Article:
complement the architecture.

 The parterres near the residence are filled with broderies,


designs created with low boxwood to resemble patterns of
a carpet, and given a polychrome effect by planting of
flowers, or by colored brick, gravel or sand.
ELEMENTS WITHIN FRENCH GARDEN

CONCRETE BALUSTRADE FOUNTAINS


CAST IRON SEATING

PEA GRAVEL CAST NATURAL STONE


IRON
ELEMENTS……

BIRDBATH TRELLISES

COLUMNS
PLANTS AND TREES TO USE IN FRENCH FORMAL DESIGN
Trees are planted in straight lines and clipped to keep a perfect shape and size. They may be formed into
shapes to form topiary.

HEDGES:- The clipped hedges are usually box, lavender, rosemary and occasionally santoline .
Regular trimming to stop them going ‘leggy’ and ‘woody’ is important.

VEGETABLES:- Many Frenches chateaux have wonderful vegetable gardens with the vegetable laid out in
patterns and parterres in the style of the ornamental formal gardens.

PLANTS:- Bedding plants and bulbs are popular choices for partteres with for example, parterres filled with
bulbs in formal patterns for spring flowering and then taken out and replaced with bedding plants for the late
spring and summer.
Jardin de Versailles
Introduction
• The Chateau de Versailles with its
magnificent gardens is in Versailles on
the western edge of Paris.
• It is designed by Andre Le Notre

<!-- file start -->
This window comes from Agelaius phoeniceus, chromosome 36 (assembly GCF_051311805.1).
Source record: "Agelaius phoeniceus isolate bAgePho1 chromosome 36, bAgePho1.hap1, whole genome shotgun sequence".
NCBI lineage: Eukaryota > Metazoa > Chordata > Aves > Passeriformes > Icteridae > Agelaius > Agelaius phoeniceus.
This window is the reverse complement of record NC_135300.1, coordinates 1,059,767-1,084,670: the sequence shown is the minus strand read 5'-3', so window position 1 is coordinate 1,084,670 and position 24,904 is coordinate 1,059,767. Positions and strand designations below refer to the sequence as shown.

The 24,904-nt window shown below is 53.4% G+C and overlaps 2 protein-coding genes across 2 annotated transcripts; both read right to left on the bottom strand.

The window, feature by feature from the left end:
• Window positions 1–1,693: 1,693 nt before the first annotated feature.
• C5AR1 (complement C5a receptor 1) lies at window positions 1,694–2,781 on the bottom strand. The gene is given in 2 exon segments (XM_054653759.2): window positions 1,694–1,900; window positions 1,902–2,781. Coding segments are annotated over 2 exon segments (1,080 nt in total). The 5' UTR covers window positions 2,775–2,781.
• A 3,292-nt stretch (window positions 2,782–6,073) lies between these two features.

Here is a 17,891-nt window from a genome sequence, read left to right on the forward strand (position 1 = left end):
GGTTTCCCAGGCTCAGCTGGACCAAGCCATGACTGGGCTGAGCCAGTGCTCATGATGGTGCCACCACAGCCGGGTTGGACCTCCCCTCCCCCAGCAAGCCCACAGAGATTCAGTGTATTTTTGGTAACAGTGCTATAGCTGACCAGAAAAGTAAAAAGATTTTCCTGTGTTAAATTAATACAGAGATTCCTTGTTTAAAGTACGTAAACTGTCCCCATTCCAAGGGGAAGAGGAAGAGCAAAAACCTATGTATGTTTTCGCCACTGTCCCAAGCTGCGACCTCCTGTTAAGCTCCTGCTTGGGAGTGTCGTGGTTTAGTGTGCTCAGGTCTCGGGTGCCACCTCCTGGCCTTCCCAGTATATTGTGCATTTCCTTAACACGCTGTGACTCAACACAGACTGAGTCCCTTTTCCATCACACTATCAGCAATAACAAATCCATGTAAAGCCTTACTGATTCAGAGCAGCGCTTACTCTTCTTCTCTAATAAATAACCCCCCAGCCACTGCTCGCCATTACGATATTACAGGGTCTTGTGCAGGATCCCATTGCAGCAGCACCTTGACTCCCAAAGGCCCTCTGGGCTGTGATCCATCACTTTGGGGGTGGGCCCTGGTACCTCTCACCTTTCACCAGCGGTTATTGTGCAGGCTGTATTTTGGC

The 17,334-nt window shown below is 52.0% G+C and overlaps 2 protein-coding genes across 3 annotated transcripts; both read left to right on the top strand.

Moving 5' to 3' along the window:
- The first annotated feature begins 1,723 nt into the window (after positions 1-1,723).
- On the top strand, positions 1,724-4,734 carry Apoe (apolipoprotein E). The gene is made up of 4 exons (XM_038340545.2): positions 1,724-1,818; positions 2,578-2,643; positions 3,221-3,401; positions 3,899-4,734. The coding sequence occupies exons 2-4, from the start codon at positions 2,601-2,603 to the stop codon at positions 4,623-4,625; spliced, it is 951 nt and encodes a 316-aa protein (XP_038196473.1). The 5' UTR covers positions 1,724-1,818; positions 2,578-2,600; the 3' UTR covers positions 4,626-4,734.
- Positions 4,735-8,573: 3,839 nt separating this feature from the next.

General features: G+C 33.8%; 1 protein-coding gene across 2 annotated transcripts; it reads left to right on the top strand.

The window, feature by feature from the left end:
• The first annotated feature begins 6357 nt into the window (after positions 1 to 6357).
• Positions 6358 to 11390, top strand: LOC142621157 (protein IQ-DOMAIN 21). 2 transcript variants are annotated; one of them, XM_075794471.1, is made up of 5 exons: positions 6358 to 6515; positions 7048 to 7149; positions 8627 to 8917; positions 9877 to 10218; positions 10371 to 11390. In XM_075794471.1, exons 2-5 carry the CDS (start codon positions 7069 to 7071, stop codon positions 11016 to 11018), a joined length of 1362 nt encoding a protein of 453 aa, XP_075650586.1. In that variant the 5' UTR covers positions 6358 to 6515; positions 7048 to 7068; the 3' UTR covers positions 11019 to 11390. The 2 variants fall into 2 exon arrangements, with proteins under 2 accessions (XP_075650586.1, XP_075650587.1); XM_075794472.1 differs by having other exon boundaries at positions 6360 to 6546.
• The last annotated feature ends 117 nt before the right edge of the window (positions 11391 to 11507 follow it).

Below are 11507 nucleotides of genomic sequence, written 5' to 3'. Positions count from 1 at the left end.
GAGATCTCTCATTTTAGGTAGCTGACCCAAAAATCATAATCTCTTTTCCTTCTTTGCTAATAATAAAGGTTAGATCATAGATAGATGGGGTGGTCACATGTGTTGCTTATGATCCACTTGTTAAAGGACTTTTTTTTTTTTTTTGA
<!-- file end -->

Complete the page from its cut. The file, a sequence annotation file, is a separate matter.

• The garden covers 800 hectares which
includes 300 hectares of forest and two
'French' gardens, the 'Petit Parc' and the
'Trianon'
• The canals and fountains and water
features are a key feature of the
gardens. With 372 statues, 55 water
features, 600 fountains and 35km of
canals
Plan
GRAND CANAL

GROVES AND GARDENS APOLLO FOUNTAIN


ROYAL AVENUE

WATER PARTERRE
LATONA FOUNTAIN
ORANGERY NEPTUNE FOUNTAIN
DRAGON FOUNTAIN
SOUTH PARTERRE WATER AVENUE

NORTH PARTERRE
L’histoire
• In 1661 Louis XIV entrusted André Le Nôtre with the
creation and renovation of the gardens of Versailles,
which he considered just as important as the Palace.
• Work on the gardens was started at the same time as the
work on the palace and lasted for 40 or so years. During
this time André Le Nôtre collaborated with the likes of
Jean-Baptiste Colbert, Superintendant of Buildings to the
King from 1664 to 1683, who managed the project, and
Charles Le Brun, who was made First Painter to the King in
January 1664 and provided the drawings for a large
number of the statues and fountains.
• Last but not least, each project was reviewed by the King